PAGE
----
LA Chargers News

How long before San Diego gets another Super Bowl?

Feb 8, 2016; San Francisco, CA, USA; General view of Super Bowl LI logo and Lombardi Trophy during press conference at the Moscone Center. Mandatory Credit: Kirby Lee-USA TODAY Sports
Feb 8, 2016; San Francisco, CA, USA; General view of Super Bowl LI logo and Lombardi Trophy during press conference at the Moscone Center. Mandatory Credit: Kirby Lee-USA TODAY Sports
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The Super Bowl could be returning to San Diego. In fact, it could be guaranteed.

The NFL could take that measure in helping the city of San Diego get a new stadium. Though a specific year for the big game could not be guaranteed, the fact that the new stadium would host a Super Bowl would go a long way in making sure the measure passes when it is placed on a ballot.

The story was first reported by Sam Farmer of the Los Angeles Times, who notes that the new stadium that will house the Los Angeles Rams will also bid for a Super Bowl in the near future.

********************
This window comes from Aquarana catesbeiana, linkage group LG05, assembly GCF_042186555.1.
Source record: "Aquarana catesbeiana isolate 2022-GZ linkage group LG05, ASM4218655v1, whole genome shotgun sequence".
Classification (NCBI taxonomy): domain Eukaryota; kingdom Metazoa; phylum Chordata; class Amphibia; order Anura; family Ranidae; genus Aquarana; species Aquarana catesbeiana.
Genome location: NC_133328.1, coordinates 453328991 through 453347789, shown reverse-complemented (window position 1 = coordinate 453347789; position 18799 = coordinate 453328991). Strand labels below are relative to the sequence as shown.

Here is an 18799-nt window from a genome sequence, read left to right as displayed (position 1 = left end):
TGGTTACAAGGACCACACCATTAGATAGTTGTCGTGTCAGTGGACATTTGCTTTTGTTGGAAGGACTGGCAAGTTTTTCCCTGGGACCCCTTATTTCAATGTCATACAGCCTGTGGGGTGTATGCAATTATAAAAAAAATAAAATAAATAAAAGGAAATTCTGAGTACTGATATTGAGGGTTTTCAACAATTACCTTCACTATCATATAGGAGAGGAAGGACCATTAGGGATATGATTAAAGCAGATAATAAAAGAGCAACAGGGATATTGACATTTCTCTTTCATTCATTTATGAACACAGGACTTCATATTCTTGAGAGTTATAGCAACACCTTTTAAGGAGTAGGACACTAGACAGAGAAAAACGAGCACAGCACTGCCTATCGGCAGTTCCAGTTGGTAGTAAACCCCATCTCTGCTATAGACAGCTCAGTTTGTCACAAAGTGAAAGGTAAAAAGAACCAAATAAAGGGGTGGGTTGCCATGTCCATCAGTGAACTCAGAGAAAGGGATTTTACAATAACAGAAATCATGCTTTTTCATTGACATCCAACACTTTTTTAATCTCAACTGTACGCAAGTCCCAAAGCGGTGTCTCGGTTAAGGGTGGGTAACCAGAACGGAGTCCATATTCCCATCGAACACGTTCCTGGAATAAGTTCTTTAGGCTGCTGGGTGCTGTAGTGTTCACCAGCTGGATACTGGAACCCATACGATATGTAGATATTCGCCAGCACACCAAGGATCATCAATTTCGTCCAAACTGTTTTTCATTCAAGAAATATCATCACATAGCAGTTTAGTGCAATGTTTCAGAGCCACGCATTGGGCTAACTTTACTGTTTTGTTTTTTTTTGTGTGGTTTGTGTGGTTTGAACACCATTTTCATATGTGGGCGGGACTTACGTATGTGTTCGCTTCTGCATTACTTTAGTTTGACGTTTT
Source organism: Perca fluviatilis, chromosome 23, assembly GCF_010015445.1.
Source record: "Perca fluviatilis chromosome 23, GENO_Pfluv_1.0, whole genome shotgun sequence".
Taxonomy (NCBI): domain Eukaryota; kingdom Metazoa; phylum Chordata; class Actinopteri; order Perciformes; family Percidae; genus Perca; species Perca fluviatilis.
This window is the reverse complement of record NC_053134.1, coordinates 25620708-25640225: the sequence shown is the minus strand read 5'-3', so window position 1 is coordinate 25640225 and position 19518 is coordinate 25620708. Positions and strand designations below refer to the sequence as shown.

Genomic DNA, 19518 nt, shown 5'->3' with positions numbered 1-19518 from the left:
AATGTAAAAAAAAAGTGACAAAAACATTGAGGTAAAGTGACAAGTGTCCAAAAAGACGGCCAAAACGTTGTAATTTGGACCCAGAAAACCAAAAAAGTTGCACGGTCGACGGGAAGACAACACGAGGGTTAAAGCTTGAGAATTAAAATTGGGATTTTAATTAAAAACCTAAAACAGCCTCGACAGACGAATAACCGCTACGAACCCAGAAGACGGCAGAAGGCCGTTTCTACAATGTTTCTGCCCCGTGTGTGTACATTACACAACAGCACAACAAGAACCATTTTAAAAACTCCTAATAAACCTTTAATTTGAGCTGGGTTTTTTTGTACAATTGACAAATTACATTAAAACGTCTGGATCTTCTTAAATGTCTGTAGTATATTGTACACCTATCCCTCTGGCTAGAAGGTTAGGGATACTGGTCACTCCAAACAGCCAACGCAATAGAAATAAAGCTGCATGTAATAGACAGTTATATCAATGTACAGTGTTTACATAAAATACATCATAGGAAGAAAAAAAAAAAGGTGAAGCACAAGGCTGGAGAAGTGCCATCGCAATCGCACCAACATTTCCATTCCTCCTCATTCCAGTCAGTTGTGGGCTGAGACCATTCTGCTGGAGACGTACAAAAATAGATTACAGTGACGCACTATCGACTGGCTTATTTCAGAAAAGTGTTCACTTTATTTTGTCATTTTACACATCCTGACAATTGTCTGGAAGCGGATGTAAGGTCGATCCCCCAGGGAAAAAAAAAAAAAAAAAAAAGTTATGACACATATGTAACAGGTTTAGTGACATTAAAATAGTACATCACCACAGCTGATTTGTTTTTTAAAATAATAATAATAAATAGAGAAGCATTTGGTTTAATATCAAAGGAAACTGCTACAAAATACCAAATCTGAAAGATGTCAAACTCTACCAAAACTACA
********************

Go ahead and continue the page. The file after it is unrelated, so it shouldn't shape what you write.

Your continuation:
The Chargers are working on a plan to build a $1.8 billion stadium right next to Petco Park, home of the San Diego Padres. By this time next month, the team will need to have collected 66,447 signatures to send to the city clerk’s office prior to having the measure approved by city council.

Though NFL Commissioner Roger Goodell has said he feels the majority of NFL owners will support a new stadium, San Diego Mayor Kevin Faulconer as well as the downtown hotel community have yet to publicly give their support for the downtown stadium project, reports Eric D. Williams of ESPN.

“This initiative, if approved by voters, calls for the largest public bond offering in San Diego’s history — so it’s only fair that the public knows all the facts. The Chargers are making their consultants available to the city’s financial staff to scrub the numbers and assumptions that make up the financial model behind the proposed stadium-convention facility. We must continue to peel back the onion on this plan so the public has a chance to see all the layers. We’re going to be fair but we’re also going to continue asking tough questions”, said Faulconer in an email to ESPN.

Though there is still plenty to work through and many discussions to be had, the thought of the Super Bowl coming back to San Diego should be enticing to those voting.

San Diego hosted three Super Bowls from 1988-2003, but haven’t played host to the event since the Tampa Bay Buccaneers blew out the Oakland Raiders 48-21 in Super Bowl XXXVII. Still, only three cities—Miami, New Orleans and Pasadena—have hosted more Super Bowls in the 50 years of the game than San Diego.

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